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Education unions have called for the government to extend new guidance on face coverings in secondary schools to include the classroom.
At the weekend the Department for Education said secondary school and college pupils will have to wear face coverings in communal areas from Monday as part of attempts to limit the spread of the Omicron variant.
The measure, which applies to students in Year 7 and above, also covers staff and visitors unless they are exempt, the DfE said.
It comes after the government announced that masks will have to be worn in shops and on public transport from Tuesday to tackle the Omicron variant of coronavirus, which is feared to spread rapidly and may evade existing vaccines to a degree.
Several cases of the variant, which the World Health Organization (WHO) has described as 'extremely concerning', have already been detected in the UK.
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Education unions welcomed the reintroduction of mask-wearing in schools, but said the DfE should go further, calling for it to be extended to classrooms.
Kevin Courtney, joint general secretary of the National Education Union (NEU), said: "We welcome the DfE guidance that masks must be worn by adults and children in Year 7 and above in communal areas.
"We think the DfE should go further and encourage mask-wearing in secondary classrooms and also plan investment to improve ventilation and air filtration.
"These steps can all help reduce the spread of COVID and thereby reduce disruption to education.
"Omicron makes the threat of disruption of education all the clearer: any close contacts of an Omicron case, staff or pupils, will have to self-isolate for 10 days, whether vaccinated or not.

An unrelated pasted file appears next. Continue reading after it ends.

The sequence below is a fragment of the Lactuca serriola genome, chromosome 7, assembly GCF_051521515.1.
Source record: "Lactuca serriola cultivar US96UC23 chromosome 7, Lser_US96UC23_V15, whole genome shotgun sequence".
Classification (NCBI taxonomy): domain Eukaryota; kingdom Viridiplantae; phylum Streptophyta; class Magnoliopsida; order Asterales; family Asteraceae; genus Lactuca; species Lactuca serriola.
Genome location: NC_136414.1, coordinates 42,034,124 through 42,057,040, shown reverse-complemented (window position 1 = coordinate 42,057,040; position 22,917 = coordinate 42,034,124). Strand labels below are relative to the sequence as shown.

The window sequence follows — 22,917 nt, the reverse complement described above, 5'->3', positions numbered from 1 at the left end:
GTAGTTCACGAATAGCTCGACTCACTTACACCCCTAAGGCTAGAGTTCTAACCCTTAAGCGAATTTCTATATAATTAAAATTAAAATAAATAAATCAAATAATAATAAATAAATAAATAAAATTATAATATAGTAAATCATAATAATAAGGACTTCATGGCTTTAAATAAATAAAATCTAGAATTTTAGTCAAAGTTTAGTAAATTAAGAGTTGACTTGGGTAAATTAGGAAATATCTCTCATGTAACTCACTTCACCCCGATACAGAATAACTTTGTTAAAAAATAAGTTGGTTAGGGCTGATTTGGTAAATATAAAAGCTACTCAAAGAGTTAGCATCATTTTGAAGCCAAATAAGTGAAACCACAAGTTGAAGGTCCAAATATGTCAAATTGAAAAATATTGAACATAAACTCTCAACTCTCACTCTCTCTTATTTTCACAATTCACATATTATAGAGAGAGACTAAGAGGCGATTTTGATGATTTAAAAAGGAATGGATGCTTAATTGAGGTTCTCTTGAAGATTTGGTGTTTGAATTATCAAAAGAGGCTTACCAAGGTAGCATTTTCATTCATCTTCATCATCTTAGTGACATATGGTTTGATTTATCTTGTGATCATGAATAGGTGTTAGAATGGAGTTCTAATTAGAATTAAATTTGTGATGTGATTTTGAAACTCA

"Such steps are all the more important because vaccination has not yet been offered to even a majority of secondary children."
Unison assistant general secretary Jon Richards said: "Swift action is needed to help contain the spread in schools and avoid further disrupted learning.
"Face coverings mustn’t be limited to communal areas. If they’re to have the right effect they need to be in all areas of secondary schools, including classrooms, as is the case in Scotland."
Paul Whiteman, general secretary of school leaders’ union NAHT, said: "This is a worrying time for schools. As always, the safety and wellbeing of pupils, staff and families is the number one priority.
"Given the level of uncertainty about the new variant, we are pleased the government is taking a precautionary approach.
"It only makes sense for the requirements for face masks in schools to match the rules for the wider population.
"It’s good that the government has moved swiftly to give clarity to schools and parents about the new requirements."
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In a media statement, the Department for Education said face coverings should be worn in communal areas of schools and colleges from Monday.
The measures will be reviewed in three weeks, the statement said.
Education Secretary Nadhim Zahawi said: "The news of a new variant – the so-called Omicron variant – will have understandably caused concern for people across our country, including our teachers, wider education and childcare staff, parents, pupils and students.
"We are already taking targeted and proportionate action as a precaution while we find out more information about the new variant.
"As we do so, we will continue to prioritise children’s and young people’s education and wellbeing, making sure education and childcare settings are as safe as possible and children continue to benefit from classroom teaching.
"We are working with education and childcare settings to enhance safety measures where needed, including introducing isolation for 10 days for close contacts of suspected Omicron cases.
"I’d like to thank everyone working to support our children and young people for their patience and hard work."
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